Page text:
ExerciseNutrition Is Fasted Cardio Superior for Fat Loss?

fasted cardio

Fasted cardio is the fitness hypothesis that working out on an empty stomach or after a prolonged period of fasting can lead to greater fat loss. There are fitness professionals who adhere to this theory. However, we need to understand that there is a vast difference between fat burning and fat oxidation.

The theoretical basis behind a fat-burning advantage to fasted exercise is predicated on increasing lipid oxidation during training bout. However, this ignores the dynamic nature of the human body, which continually adjusts its use of substrate for fuel. There is evidence that your body will compensate a greater utilization of fat for fuel during a given time period by a greater carbohydrate utilization later in the day. Hence, you must consider fat burning over the course of days to meaningfully assess its impact on body composition. Not on an hour-to-hour basis.

To put it in layman’s terms:

Studies have shown that performing fasted cardio does burn more calories from fat. Fed state cardio that burns more calories from carbohydrates. But, when one looks at fat loss data when total calories are equated for, you will see that fat oxidation remains the same in a 24h window.

If you do not eat prior to exercise, you will burn more calories from fat during exercise and less during the rest of the day. Vice versa also applies if you had to eat prior to training. We also need to acknowledge that sleep is hardly a glycogen-depleting activity. You might burn through some stored liver glycogen but you will not touch your stored muscle glycogen.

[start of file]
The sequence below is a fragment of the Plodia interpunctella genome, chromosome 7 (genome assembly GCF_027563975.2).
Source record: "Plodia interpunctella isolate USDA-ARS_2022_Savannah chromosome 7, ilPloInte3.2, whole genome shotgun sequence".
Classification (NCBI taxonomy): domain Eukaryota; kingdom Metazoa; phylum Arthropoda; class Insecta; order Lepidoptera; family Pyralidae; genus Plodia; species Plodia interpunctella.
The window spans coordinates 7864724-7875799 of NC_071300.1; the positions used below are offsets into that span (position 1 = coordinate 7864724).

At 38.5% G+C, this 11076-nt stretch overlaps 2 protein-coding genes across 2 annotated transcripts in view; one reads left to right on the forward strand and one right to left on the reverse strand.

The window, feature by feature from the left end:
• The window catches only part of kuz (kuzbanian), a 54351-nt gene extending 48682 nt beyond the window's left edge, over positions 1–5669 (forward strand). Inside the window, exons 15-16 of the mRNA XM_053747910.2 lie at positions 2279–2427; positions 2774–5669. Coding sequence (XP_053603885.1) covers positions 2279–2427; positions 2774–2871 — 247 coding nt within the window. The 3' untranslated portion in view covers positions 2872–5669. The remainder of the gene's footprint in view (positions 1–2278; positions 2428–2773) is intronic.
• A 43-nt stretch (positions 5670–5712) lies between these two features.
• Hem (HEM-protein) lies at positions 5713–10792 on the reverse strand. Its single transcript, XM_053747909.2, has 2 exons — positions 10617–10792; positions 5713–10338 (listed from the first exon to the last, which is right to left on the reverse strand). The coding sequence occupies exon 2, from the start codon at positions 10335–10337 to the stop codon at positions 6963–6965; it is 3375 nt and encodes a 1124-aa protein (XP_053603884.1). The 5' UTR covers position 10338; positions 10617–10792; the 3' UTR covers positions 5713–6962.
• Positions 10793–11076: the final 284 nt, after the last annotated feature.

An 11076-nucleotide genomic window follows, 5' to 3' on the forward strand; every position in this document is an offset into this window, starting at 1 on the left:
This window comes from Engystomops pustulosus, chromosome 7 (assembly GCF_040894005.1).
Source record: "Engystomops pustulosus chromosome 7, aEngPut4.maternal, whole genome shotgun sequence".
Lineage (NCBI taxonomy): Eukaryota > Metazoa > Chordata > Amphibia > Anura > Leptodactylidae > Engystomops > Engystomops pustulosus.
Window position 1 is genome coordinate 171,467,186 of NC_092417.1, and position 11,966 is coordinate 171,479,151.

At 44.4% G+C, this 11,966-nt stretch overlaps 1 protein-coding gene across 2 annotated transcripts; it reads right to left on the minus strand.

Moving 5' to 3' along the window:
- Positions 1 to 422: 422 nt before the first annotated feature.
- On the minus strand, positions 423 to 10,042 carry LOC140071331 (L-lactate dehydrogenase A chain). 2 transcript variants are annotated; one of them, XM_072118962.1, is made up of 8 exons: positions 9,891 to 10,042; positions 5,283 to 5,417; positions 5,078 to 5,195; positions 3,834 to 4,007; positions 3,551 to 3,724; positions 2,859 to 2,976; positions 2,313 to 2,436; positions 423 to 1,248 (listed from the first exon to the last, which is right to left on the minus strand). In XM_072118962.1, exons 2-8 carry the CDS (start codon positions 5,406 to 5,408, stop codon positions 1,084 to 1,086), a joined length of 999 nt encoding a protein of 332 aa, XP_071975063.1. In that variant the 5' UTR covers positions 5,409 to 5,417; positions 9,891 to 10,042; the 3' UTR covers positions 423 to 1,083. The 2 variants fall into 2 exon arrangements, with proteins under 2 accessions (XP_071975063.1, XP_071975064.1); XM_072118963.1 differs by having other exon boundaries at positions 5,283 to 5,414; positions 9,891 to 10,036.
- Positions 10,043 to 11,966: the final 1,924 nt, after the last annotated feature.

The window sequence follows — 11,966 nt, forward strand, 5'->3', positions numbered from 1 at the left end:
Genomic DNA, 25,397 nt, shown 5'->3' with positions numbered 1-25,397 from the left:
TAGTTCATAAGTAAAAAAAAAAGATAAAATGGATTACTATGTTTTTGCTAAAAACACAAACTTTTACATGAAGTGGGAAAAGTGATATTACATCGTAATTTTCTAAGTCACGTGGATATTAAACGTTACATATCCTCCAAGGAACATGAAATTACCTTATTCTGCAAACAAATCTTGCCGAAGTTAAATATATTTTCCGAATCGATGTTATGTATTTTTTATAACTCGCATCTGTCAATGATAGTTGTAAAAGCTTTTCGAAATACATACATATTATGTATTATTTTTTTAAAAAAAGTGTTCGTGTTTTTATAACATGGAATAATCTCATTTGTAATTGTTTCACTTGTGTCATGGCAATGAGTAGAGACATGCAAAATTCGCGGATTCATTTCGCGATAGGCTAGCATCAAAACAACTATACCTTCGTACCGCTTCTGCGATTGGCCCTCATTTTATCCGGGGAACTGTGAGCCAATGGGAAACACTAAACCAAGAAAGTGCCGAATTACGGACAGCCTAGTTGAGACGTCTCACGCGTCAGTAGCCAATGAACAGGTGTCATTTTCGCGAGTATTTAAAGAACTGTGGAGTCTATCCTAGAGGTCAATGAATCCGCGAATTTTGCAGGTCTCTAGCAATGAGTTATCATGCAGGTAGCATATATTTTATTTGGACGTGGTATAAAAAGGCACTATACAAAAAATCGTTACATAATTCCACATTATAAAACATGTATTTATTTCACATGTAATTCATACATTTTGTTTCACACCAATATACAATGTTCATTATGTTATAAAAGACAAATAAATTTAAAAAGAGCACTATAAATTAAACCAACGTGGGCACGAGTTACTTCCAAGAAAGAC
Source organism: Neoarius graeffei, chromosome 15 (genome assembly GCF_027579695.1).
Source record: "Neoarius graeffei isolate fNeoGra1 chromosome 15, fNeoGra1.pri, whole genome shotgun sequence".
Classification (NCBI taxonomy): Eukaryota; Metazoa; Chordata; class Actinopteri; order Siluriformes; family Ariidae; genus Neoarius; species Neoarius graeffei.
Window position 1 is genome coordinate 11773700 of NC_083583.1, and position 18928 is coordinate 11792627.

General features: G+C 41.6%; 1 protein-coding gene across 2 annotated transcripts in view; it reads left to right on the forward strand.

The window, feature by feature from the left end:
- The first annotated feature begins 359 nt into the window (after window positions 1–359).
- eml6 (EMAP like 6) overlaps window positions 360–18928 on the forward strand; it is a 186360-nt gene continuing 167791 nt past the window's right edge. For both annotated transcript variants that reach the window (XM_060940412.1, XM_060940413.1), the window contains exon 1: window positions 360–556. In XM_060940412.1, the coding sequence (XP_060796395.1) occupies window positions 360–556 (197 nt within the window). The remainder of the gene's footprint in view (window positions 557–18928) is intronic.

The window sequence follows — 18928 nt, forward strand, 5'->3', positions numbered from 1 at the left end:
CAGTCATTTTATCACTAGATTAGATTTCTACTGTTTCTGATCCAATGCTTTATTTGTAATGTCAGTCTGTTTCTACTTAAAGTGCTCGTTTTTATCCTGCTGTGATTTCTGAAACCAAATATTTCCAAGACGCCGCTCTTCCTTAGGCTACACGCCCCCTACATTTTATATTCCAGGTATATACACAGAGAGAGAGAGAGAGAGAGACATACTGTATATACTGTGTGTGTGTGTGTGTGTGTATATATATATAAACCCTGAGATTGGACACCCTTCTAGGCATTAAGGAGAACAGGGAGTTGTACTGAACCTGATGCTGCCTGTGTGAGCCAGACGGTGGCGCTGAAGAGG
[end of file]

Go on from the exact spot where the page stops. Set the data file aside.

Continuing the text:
In 2014 Brad Schoenfeld Phd and Alan Aragon did a four-week study ( PMID: 25429252/PMC4242477)  to investigate changes in fat mass and fat-free mass following four weeks of volume-equated fasted versus fed aerobic exercise. They assigned two groups: a FED group and a FASTED group. Both groups were assigned to exercise for 1 hour of steady-state cardio 3 times a week. In order to facilitate weight loss, energy consumption was set so that subjects remained in a caloric deficit. The determination of energy intake was based on the Mifflin-St. Jeor Equation, an accurate formula for estimating resting metabolic rate.

The end result showed no significant group differences in regards to body mass, BMI, or body fat percentages. The conclusion was that the results refute the veracity of the hypothesis that fasted cardio is superior to fed state cardio when fat loss is the end goal.

If you prefer to exercise on an empty stomach, by all means, continue to do so. But if your end goal is fat loss, it holds no extra benefits. If muscle building is the end goal, the only way to gain additional muscle is if the rate of muscle protein synthesis is greater than muscle protein breakdown. When you wake up in the morning in a fasted state, your muscle protein breakdown is at its highest and higher than your muscle’s rate of muscle protein synthesis. Thus performing fasted cardio can also see your body using protein from muscle for fuel (PMID: 34179054/PMC8219935)

My suggestion would be to eat an easily digested protein prior to exercise in the morning. Egg protein or a simple whey shake are just some ideas.


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